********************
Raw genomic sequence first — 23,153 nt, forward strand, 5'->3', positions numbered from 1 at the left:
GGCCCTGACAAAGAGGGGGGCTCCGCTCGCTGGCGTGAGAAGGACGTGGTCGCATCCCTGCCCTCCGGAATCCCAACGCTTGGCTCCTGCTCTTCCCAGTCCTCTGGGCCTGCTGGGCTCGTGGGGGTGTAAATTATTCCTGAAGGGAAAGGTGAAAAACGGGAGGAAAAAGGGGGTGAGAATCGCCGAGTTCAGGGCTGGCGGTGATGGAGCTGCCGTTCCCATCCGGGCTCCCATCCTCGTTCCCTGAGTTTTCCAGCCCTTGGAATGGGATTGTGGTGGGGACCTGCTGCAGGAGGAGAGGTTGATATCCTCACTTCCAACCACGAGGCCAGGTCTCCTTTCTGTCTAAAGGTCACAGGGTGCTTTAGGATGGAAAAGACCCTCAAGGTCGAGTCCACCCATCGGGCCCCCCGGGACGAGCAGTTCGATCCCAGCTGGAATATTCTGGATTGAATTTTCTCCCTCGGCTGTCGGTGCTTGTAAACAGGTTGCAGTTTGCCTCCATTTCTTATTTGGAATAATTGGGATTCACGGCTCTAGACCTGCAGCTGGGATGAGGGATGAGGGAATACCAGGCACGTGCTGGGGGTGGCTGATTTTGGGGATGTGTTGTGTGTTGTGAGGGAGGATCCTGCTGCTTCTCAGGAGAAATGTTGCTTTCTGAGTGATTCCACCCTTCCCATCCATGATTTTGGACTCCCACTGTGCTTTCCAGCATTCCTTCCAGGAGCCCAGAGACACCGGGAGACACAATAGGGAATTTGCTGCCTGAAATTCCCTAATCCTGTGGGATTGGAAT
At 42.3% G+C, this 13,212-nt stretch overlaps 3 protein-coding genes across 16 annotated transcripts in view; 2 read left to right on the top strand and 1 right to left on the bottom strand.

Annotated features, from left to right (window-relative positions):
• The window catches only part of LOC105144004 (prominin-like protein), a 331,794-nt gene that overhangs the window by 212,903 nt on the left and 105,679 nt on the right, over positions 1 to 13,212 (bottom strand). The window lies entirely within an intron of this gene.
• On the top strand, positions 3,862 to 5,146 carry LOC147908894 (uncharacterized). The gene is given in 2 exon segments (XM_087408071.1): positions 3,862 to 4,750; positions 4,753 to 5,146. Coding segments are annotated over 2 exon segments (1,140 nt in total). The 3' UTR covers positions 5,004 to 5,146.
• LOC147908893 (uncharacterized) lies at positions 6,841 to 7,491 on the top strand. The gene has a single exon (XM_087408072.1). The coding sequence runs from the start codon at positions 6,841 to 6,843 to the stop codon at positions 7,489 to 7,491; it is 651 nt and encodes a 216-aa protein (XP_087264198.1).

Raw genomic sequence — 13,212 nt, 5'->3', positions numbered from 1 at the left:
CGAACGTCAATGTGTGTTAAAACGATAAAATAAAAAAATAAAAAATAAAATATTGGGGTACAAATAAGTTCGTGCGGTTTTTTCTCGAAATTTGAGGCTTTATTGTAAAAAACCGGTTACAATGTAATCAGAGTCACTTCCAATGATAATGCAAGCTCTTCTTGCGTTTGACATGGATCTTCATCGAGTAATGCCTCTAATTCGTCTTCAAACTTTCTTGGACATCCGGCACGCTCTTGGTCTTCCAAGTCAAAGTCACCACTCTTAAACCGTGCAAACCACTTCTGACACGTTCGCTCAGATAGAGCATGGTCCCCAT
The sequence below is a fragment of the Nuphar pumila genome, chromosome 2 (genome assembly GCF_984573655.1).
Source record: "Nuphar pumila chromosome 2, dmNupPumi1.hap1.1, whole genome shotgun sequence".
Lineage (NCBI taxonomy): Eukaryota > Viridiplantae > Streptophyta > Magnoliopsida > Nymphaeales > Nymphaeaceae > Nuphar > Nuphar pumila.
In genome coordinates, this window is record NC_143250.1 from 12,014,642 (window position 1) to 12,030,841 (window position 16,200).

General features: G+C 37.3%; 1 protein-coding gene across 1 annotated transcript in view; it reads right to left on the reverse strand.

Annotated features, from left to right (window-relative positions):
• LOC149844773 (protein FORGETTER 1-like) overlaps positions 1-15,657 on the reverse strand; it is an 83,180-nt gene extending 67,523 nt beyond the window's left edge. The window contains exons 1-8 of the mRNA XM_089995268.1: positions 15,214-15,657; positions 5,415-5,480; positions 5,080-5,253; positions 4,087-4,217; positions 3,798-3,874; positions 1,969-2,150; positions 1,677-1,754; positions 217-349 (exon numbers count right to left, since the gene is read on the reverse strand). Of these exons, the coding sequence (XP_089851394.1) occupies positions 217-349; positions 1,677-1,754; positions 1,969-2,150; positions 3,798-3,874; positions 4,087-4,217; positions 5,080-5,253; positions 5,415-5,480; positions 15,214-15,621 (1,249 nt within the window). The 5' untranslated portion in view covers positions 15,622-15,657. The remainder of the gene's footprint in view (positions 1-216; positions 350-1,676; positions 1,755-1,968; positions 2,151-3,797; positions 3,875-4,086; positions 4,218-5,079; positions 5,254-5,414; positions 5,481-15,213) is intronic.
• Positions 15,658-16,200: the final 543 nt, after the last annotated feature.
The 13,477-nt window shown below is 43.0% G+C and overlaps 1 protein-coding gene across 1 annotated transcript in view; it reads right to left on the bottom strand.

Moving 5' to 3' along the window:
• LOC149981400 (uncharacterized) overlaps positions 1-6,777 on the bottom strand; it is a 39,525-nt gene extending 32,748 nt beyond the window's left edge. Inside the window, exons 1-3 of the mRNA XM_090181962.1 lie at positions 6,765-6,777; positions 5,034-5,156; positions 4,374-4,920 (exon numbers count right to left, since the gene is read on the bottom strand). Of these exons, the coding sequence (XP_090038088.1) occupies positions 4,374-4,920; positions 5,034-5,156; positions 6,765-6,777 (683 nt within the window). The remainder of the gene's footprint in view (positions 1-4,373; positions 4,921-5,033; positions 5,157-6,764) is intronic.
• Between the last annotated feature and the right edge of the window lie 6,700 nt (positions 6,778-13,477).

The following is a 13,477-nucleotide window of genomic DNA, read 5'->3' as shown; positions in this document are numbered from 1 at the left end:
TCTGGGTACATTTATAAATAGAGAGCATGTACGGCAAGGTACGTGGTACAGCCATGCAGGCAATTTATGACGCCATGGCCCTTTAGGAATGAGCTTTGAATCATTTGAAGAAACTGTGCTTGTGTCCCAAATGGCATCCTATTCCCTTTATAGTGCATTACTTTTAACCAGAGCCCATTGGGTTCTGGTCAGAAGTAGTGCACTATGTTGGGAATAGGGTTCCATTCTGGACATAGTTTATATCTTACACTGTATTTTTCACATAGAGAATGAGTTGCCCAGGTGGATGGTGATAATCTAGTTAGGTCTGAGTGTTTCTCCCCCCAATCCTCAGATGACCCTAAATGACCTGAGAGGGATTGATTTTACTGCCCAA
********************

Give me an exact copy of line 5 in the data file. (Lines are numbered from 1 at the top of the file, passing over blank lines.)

• The window catches only part of LOC105144004 (prominin-like protein), a 331,794-nt gene that overhangs the window by 212,903 nt on the left and 105,679 nt on the right, over positions 1 to 13,212 (bottom strand). The window lies entirely within an intron of this gene.